Drones are advancing the field of STEM in incredible ways. But they’re also taking the arts industry to brilliant new levels, especially with so many possibilities of drone photography and film. In the same way the photograph revolutionized still art and video revolutionized photography, drones are changing the process for image creators everywhere.
With new vantage points, swift technological abilities, and innovative melding of expert industries, drones in movies play an important role in changing how humans see the world. Keep reading to learn more about drones and movie production.
Drones in Filmmaking
Drones are still fairly new to movie production. The FAA (Federal Aviation Administration) made movie drones legal in 2014, and not until 2016 did they approve piloting rules and regulations for movie sets.
Despite being renowned for capturing birds-eye view footage, the early use of drones in filmmaking included filming action scenes up close. There’s never been an easier way to film racing, zooming, or large-scale perspective shots. Video drones can replace equipment like jibs— which are special cranes that cameras attach to for smooth mobility— while providing the same stunning footage.
As video drones become more available to indie filmmakers and are no longer limited to Hollywood movie budgets, there’s so much potential for drone filmmaking and photography. These unmanned aerial vehicles take cameras, and our view, outside what we know.
Drone Movie Technology
The technology used in drone photography keeps improving all the time. From the size and payload of a drone to the camera’s abilities, there are so many different ways to incorporate advanced drone technology in movies. It can benefit live footage in news broadcasts to award-winning cinema and everything in between.
Travel-sized quadcopters weighing less than five pounds with built-in cameras are ideal for amatuer filmmakers and photography enthusiasts. Larger, professional video hexacopters— sometimes weighing more than forty pounds with video equipment— are often used among serious cinematographers.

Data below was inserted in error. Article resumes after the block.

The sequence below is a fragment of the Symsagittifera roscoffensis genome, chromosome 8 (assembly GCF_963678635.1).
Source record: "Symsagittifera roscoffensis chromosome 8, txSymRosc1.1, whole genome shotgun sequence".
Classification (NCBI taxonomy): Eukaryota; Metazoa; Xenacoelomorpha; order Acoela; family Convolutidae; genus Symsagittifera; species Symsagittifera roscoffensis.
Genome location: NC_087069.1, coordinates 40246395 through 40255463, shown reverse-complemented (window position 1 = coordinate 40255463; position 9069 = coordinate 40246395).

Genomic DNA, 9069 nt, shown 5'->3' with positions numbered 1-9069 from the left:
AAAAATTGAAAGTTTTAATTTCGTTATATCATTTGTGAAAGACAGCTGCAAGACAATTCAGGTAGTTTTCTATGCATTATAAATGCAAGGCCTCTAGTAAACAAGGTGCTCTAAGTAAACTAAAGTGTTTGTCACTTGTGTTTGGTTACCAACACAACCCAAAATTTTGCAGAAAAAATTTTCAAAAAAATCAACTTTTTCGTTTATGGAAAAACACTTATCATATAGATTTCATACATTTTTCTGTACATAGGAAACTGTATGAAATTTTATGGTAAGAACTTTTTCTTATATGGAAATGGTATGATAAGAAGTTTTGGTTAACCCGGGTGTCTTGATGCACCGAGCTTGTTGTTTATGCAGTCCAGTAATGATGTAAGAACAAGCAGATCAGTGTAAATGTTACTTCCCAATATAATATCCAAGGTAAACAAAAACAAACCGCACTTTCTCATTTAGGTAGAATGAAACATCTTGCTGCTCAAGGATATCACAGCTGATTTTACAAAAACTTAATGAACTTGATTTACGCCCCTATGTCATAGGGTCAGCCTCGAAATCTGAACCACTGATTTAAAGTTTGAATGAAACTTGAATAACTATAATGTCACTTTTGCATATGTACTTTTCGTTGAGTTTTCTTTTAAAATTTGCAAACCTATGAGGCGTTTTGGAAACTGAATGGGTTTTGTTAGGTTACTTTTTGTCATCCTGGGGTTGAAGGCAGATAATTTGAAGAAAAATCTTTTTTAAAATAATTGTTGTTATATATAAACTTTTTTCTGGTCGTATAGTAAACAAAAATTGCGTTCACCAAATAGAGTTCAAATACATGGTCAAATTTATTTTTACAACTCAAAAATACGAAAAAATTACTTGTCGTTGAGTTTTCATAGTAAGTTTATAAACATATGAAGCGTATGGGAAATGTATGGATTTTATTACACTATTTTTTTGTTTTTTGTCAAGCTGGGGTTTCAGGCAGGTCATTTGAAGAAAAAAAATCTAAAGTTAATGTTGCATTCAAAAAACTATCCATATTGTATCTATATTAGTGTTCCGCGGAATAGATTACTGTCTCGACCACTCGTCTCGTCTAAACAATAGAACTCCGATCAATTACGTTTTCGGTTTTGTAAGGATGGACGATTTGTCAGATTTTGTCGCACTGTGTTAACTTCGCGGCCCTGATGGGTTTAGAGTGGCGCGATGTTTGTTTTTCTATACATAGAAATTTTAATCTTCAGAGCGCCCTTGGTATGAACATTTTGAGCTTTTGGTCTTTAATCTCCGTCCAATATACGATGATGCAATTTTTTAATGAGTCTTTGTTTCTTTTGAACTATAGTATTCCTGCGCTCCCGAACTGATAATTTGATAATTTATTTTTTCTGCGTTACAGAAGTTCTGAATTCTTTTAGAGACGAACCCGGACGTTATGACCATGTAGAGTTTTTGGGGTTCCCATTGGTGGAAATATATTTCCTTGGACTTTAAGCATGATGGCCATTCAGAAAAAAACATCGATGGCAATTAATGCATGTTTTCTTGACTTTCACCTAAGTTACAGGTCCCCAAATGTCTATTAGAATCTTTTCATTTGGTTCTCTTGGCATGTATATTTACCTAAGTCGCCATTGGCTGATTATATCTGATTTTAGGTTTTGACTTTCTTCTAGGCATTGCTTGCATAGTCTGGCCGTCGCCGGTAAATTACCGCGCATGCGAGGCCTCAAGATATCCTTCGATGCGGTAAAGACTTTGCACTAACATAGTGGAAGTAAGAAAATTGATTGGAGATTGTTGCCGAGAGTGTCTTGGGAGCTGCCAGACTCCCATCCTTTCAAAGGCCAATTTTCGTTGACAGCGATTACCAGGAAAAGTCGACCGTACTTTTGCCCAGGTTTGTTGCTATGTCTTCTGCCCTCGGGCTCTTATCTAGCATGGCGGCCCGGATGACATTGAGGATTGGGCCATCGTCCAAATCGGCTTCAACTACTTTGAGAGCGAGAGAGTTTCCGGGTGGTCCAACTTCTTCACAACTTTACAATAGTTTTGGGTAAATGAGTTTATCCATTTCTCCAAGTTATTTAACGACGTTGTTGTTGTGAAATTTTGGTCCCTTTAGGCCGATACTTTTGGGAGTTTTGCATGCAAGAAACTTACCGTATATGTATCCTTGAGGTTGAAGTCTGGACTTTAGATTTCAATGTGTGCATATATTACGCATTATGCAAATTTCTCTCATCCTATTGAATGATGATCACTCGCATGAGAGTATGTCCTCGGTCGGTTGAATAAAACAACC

While many aerial photography drones come built with high-resolution cameras inside, other drones allow artists to attach and swap out camera equipment as needed. For professional filmmaking, it often takes an entire crew to oversee the gimbal, drone controls, camera, image quality, and more. But for solo creators, drones promise outstanding results: as drone operation becomes easier, image quality continues to increase.
The Role of Drones in Filmmaking
Before drones, camera workers would gather aerial footage aboard airplanes or helicopters. This required a lot of manpower, risk, and money. In fact, the first movie to use aerial filming was a 1909 silent film, Wilbur Wright und seine Flugmaschine. Cameras and aviation advanced together through WWI, improving surveillance efforts and cartography.
Where large, man-operated aircraft were once needed to capture aerial footage, now drones maneuver and film with ease. When it comes to equipment, drones save production teams tens of thousands of dollars per movie set while giving camera crew operators their time back.